Listen to the words spoken by God through God’s servant Isaiah: “For as the rain and the snow come down from heaven and do not return until they have watered the earth, making it blossom and bear fruit, and give seed for sowing and bread to eat, so shall the word which comes from my mouth prevail; it shall not return to me fruitless without accomplishing my purpose for succeeding in the task I give it.”

Hope, encouragement and reassurance, spoken when we need it most. Jesus’ followers from then on, even to today, have needed to hear the same good news, and be reminded that our courage and persistence is born of hope in the risen Christ, and the complete trust in the reality of the risen Christ in our world and in our lives now.

As we come to the Eucharist feast, we may be coming bloodied, bruised and almost beaten, possibly disappointed and dejected. But coming to this feast is the renewal the parable calls us to remember. While our disappointment and frustration may be great, the goodness of love that is before us is absolutely overwhelming. Saint Paul reminds us, again and again, that we are the daughters and sons of God, and forever receive the indescribable gift of God’s love and grace. Again, Isaiah calls us to hear the words of the never ending promise of God who loves us: “Come to me and listen to my words, hear me, and you shall have life.”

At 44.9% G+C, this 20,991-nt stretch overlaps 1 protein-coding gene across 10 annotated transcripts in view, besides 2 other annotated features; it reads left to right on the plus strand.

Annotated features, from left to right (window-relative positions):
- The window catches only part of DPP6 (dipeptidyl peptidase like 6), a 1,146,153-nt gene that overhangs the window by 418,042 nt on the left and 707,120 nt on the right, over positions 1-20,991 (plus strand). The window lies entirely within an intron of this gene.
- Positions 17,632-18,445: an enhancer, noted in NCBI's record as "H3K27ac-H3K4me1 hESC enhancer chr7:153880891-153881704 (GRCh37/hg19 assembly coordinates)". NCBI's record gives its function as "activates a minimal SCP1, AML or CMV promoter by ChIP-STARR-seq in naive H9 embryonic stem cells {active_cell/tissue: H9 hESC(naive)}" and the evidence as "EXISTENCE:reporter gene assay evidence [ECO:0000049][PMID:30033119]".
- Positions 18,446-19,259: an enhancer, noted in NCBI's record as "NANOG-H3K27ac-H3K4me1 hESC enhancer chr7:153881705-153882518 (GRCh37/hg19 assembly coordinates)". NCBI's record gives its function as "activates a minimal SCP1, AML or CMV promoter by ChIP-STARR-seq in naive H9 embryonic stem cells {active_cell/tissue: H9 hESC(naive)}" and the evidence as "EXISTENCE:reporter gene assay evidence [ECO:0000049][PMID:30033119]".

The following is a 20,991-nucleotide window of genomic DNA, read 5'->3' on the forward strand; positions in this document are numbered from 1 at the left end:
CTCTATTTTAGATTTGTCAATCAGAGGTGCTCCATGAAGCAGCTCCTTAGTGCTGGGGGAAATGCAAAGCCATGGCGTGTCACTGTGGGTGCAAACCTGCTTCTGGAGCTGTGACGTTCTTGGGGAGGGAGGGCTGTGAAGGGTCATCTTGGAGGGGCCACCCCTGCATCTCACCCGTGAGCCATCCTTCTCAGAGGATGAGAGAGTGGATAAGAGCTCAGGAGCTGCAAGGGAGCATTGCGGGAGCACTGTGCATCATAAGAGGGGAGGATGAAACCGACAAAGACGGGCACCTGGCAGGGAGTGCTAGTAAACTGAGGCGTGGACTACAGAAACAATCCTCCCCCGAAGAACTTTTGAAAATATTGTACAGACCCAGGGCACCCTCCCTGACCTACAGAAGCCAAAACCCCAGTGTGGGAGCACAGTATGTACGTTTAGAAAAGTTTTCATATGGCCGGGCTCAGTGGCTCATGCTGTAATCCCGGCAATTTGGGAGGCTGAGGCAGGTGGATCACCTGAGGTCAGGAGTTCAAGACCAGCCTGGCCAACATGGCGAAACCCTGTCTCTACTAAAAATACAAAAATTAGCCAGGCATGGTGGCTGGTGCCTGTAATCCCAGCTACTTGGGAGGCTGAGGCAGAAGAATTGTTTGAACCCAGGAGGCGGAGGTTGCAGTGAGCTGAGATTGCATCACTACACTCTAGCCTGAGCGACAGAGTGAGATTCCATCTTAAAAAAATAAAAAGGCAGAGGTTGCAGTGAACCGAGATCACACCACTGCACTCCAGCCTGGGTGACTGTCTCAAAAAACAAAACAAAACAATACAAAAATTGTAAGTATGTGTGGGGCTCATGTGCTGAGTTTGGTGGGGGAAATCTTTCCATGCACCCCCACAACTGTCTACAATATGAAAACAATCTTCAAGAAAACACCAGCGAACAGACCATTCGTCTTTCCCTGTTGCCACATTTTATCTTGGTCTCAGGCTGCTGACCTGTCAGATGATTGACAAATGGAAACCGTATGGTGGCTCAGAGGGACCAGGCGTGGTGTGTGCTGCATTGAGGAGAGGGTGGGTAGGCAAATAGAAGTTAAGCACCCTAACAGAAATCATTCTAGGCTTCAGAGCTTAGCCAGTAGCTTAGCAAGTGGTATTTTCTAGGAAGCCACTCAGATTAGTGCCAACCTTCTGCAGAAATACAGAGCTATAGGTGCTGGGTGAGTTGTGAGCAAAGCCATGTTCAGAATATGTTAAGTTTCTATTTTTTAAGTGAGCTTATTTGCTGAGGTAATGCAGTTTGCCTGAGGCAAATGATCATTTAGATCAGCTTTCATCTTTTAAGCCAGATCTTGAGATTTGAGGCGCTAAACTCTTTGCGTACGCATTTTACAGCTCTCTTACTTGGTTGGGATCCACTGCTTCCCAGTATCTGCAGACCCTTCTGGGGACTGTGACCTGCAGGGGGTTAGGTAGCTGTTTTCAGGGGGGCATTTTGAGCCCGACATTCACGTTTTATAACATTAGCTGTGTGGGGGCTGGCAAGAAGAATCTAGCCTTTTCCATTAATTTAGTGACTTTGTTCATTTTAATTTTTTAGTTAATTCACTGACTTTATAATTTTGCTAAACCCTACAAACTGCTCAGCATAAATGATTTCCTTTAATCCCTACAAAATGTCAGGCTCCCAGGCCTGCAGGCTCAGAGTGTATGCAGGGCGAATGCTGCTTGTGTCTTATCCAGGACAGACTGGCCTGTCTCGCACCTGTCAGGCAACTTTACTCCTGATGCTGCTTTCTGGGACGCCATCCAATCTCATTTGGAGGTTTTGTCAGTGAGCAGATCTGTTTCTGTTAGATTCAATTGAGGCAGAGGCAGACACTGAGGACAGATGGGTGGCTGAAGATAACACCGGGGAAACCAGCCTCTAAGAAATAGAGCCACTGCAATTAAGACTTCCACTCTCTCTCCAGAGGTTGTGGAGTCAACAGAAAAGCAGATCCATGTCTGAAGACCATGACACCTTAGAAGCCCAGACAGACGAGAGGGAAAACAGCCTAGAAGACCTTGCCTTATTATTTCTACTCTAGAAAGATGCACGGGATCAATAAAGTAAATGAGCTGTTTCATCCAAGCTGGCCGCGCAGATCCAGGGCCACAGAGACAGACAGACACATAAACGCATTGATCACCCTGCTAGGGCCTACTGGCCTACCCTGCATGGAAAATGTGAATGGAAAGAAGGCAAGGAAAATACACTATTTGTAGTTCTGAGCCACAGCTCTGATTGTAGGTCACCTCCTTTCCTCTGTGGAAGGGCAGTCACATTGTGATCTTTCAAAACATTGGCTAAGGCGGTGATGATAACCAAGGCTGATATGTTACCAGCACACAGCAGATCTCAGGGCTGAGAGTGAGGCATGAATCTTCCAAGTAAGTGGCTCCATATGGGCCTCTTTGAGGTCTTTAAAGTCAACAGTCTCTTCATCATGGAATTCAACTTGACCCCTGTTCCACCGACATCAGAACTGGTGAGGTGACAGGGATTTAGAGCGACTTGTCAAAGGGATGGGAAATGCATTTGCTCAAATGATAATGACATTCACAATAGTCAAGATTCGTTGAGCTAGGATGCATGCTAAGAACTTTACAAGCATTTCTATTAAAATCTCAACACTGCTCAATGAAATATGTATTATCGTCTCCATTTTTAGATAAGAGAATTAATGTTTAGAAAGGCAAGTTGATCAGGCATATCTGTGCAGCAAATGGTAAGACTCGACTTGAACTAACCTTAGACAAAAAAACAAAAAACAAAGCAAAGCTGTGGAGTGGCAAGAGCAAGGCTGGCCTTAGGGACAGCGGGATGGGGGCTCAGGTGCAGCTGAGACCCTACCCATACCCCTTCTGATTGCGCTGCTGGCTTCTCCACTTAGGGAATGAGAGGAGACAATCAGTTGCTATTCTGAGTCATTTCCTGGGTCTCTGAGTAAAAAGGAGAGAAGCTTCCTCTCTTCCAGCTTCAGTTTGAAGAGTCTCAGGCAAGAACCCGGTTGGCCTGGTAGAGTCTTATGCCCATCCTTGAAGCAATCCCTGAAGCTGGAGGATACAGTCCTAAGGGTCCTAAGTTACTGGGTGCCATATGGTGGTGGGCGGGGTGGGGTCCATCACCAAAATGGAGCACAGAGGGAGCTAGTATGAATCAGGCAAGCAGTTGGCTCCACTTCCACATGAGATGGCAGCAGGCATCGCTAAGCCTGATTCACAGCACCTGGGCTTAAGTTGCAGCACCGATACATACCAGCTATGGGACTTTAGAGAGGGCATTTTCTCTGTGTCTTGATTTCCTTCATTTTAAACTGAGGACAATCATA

So come to the feast, buy bread and wine without price, without cost. Know you are comforted and challenged, renewed and called to be the sons and daughters of the risen Christ.

Tuesday, July 5, 2011

The Third Sunday after Pentecost, Year A, 3 July 2011

Genesis 24:34-38, 42-49, 58-67; Psalm 45:11-18; Romans 7:15-25a; Matthew 11:16-19, 25-30
Preached by Rev. Jason Haddox

In a scene from the movie “Julie and Julia” (released 2007?) Julia Child and her French cooking colleague, Simone Beck are waiting for their American hostess, Avis DeVoto, to meet them at the train station when they arrive in Boston. Simone asks Julia what Avis looks like, and Julia refers to her last letter from Avis: “Look for a middle-aged woman in a plaid jacket.” Simone realizes from this that, in fact, Julia has never met Avis in person, despite having been in regular written contact with her for many years. Julia is in the midst of explaining how this is possible when, in the background, a very short and petite middle-aged woman in a plaid jacket and hat (this is the late fifties, after all) comes running into the station, looking around the waiting room with great excitement. They see one another, and realize that yes—there she is, that’s the one. They stand face to face at last, and the viewers are simultaneously touched at this joyful meeting and amused at the disparity between their heights—Julia towers over Avis by at least a full head or more in stature.